Come experience the diverse cultures, authentic art and vibrant traditions of Albuquerque, New Mexico. From hot air balloons rising with the sun to the mild, sunny climate enjoyed year-round – adventures abound in this Southwestern city.
Albuquerque is New Mexico’s metropolitan center, but the Sandia Mountains that make up the city’s dramatic landscape allow for endless outdoor recreational opportunities as well. The mountains beckon skiers and snowboarders in the winter as well as mountain bikers and hikers from spring to fall. Year-round, they serve as a perfect backdrop to many of the city’s award-winning golf courses, and delight visitors riding the Sandia Peak Aerial Tramway. Most evenings, they glow a warm, watermelon hue reflective of the Spanish translation of “Sandia.”
From the city’s Native American and Hispanic roots to its red and green chiles, Albuquerque is an authentic destination that also happens to be affordable. The city’s beer scene is really earning its place on the map as well, with award-winning breweries adding to the vibrancy of popular neighborhoods.
Albuquerque’s Connection with Route 66 Keeps Getting Better with Age
When you cross into New Mexico, the arid Southwestern landscape stretches across your windshield, lighting up with vintage neon signs and fabled Route 66 attractions. When you hit Albuquerque, follow the old Route 66, now called Central Avenue, which runs east to west.
But when Route 66 first came through town in 1926, it snaked through Albuquerque from south to north, eventually reaching Santa Fe. After residents lobbied the government to straighten the road, the route changed in 1931, falling in line with the rest of the route that stretched from Chicago to Santa Monica.
Today, there are still a number of neon signs lining Historic Route 66, which takes you through three distinct city districts. Start in Nob Hill, a hip, up-and-coming neighborhood with a youthful, collegial vibe. Grab a bite to eat at local favorite, Zacatecas Tacos & Tequila. From there, head downtown and look for the city’s best-known landmark, KiMo Theatre and Art Gallery, which opened in 1927 in Pueblo- Deco style. Every architectural detail has significance from the rain clouds to the birds. Continue driving to Old Town where you’ll find the Albuquerque BioPark, home to the zoo, fishing lakes, an aquarium and botanic gardens.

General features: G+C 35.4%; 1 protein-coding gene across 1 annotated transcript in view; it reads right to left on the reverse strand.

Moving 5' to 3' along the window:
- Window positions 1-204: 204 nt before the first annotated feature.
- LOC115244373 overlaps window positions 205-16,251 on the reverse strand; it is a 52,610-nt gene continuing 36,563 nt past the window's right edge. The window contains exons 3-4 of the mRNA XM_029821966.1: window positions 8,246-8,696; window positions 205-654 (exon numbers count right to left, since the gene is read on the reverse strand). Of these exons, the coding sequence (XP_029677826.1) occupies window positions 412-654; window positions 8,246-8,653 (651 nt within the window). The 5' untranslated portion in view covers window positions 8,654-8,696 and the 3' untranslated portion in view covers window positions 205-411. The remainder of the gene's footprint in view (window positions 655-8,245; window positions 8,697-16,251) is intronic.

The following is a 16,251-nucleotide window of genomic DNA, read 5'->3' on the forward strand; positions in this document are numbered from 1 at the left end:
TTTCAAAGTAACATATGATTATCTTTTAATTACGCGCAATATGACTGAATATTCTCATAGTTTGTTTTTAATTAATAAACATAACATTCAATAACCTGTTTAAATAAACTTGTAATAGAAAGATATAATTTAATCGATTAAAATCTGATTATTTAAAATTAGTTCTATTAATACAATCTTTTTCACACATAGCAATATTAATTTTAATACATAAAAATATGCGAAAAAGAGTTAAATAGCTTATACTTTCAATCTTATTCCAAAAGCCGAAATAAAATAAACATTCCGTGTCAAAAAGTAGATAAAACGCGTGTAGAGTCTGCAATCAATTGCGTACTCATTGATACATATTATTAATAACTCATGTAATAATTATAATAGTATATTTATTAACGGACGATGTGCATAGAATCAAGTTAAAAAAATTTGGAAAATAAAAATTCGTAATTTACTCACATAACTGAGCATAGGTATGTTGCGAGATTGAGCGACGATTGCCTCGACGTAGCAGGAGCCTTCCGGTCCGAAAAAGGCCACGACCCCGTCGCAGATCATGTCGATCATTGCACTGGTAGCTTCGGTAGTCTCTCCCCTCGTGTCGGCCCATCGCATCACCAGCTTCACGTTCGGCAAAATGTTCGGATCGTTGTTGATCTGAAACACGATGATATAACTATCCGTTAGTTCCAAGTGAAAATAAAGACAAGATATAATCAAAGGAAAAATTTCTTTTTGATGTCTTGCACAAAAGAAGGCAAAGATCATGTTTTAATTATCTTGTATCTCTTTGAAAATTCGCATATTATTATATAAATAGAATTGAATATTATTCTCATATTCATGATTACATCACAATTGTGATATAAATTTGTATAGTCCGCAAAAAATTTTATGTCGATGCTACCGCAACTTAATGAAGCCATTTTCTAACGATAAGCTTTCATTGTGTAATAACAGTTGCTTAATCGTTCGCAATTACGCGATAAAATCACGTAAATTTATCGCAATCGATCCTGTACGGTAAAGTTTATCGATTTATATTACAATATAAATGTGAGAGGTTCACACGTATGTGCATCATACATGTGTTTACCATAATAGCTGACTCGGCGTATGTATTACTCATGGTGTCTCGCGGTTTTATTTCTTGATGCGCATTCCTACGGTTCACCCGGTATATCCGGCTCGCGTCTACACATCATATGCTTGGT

7 Things to Do in Albuquerque
Ride the Sandia Peak Aerial Tramway to 10,378 feet to hike or take in the panoramic view. Dress in layers as the top can be 20 degrees cooler than the valley; sandiapeak.com
Fly high in a bright-colored hot air balloon, an activity that makes city residents proud to claim the unofficial title “hot air ballooning capital of the world;" rainbowryders.com
Visit the National Museum of Nuclear Science & History where the evolution of nuclear capabilities comes to life in exhibits about nuclear power and bombs; nuclearmuseum.org
Visit the Indian Pueblo Cultural Center which offers a world-renowned historic and contemporary collection of Pueblo art and textiles, plus dance performances; indianpueblo.org/museum
Listen to everything from Irish music to jazz at a summer concert at the ABQ BioPark, which houses the zoo and botanic gardens; cabq.gov/culturalservices/biopark
Eat at Range Cafe, a local favorite since 1992, where the menu blends southwestern fare with typical American fare; rangecafe.com
Stay at Los Poblanos Historic Inn & Organic Farm, a 25-acre lavender farm, featuring a farm-to-table restaurant, store and elegant rooms; lospoblanos.com
For more information:
Albuquerque Convention & Visitors Bureau
20 First Plaza NW, Suite 601, Albuquerque, NM 87102
Download an Albuquerque Route 66 Tour Map